Freedom of speech has lost one of its most eloquent voices.
Freedom of religion is today without one of its truest believers.
Freedom of the press has one less compelling writer — and one of its most-exceptional editors.
Freedom of assembly has one less person to stand with others — 50 years after he risked his life as a young man in defense of those marching peaceably for justice.
And the right to petition peaceably for change has one less champion to call out to those in power for positive change.
John Seigenthaler, 86, led The Tennessean newspaper in his hometown of Nashville, Tenn., was the first editorial director of USA Today, and was the founder of the Newseum Institute’s First Amendment Center.
Seigenthaler died July 11 after being hospitalized briefly. More than 4,000 people lined up for the visitation at the First Amendment Center on July 13, and his funeral was conducted on July 14.
During John’s 40-plus year tenure as a journalist, he more than lived up to the old charge of that profession to “comfort the afflicted and afflict the comfortable.” Even in his later years, when he left daily newspaper work for his beloved First Amendment Center, his voice and his passion for justice raged on.
Whether it was lobbying for long-delayed college diplomas for now-aged former students denied graduation because of their civil rights work, or parole and then freedom, rather than the death penalty, for a woman he felt was unjustly sentenced — he worked, advised, strategized and inspired others to demand fairness and action.
He helped integrate Nashville churches by assigning a black reporter for the first time to do The Tennessean’s weekly report on Sunday sermons — just one of the many ways he took a larger-than-life role as editor in opposing bigotry, and pursuing claims of corruption, cheating, and back-room dealing in local and state government.
History notes that Seigenthaler was knocked unconscious in Montgomery, Ala., while attempting to rescue two Freedom Riders from a Klan-led mob, while serving as a personal representative of President John F. Kennedy and Attorney General Robert F. Kennedy.
His friendship with the Kennedys led to the only real departure from journalism, in the early Sixties during JFK’s campaign and later as a top aide to RFK. For decades he led the selection committees for the John F. Kennedy Library Foundation’s Profile in Courage Award and the RFK Center for Justice and Human Rights’ Robert F. Kennedy Book Award.
As host of “A Word on Words,” one of public broadcasting’s longest-running programs, he interviewed hundreds of authors — and may have terrorized more than a few by having actually read the books he wanted to discuss.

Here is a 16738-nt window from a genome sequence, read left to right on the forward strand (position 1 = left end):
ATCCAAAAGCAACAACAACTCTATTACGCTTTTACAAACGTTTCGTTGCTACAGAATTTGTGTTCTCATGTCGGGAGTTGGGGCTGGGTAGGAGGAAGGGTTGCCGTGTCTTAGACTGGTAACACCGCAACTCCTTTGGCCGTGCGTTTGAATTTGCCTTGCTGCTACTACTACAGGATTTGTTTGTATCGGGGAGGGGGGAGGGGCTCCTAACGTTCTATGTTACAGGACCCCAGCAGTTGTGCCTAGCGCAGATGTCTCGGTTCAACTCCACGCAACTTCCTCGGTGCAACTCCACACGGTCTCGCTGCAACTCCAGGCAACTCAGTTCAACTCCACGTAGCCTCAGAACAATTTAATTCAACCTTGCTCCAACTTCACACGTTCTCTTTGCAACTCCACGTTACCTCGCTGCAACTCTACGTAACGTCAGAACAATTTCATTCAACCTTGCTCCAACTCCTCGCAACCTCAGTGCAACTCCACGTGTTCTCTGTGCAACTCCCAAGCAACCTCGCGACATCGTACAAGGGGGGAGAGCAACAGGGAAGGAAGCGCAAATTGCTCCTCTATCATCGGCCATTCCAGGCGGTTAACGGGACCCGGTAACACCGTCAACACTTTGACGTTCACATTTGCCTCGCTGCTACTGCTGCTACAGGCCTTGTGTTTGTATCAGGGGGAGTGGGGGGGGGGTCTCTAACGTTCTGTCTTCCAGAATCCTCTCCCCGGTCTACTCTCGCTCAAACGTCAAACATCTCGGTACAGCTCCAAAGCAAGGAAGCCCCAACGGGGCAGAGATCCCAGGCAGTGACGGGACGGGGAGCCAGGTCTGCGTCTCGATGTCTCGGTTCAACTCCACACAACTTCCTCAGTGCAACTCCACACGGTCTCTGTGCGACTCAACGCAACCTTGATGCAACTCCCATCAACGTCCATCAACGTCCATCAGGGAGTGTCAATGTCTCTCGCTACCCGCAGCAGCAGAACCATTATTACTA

A yellow Post-it-Note-filled desk and credenza, jammed with notes, papers, books-to-be-read, and letters dominated his office at the Center — with walls filled with photos that held the journalism-First Amendment-family triad that filled his years.
Rising high above him on the wall behind his desk chair is a large, faux copy of a painting of the signing by the nation’s founders of the Declaration of Independence, framed and presented by his Center colleagues. Visitors often did a double take when they realized the historically incorrect painting had one more inconsistency — John’s face had been artfully painted-in where the painting portrayed Thomas Jefferson. As he entered his 80s, Seigenthaler joked that he felt old enough to have been around for the signing.
But age was not that kind of barrier to Seigenthaler, known for having several projects in the air at one time — and for a meeting and travel schedule that would exhaust those half his age. Whether debating the finer points of First Amendment law or relishing in the ins and outs of Nashville political life or researching books or preparing for TV programs, Seigenthaler was the embodiment of the concept that supports the First Amendment: The “marketplace of ideas.”
John Seigenthaler lived a life dedicated to encouraging the greatest possible number of his fellow citizens to participate in that marketplace and to using their First Amendment freedoms to the fullest. Each year, he’d review the results of the annual State of the First Amendment national survey, showing that most Americans can’t name all five freedoms in the First Amendment — and redouble his efforts to raise the score.
Just recently, Nashville named a downtown walking bridge across the Cumberland River in Seigenthaler’s name — to recognize his work in seeking equality for all, but also to note an incident in which 50 years ago as a young reporter he grasped the clothing of a man attempting to jump from the bridge railing — holding him until police rushed up to assist.
No doubt many words will be spoken of John’s many roles as editor, publisher, founder, author, TV host, lecturer, educator and more. But I think he’d be very happy if we remembered him with just five: Religion. Press. Speech. Assembly. Petition.
And while the customary end for a news story was the proofreader’s mark “-30-” ... I think the more appropriate one for John is (based on the number of words in his beloved First Amendment) is this: “-45-”
Gene Policinski is chief operating officer of the Newseum Institute and senior vice president of the Institute’s First Amendment Center. He can be reached at firstname.lastname@example.org.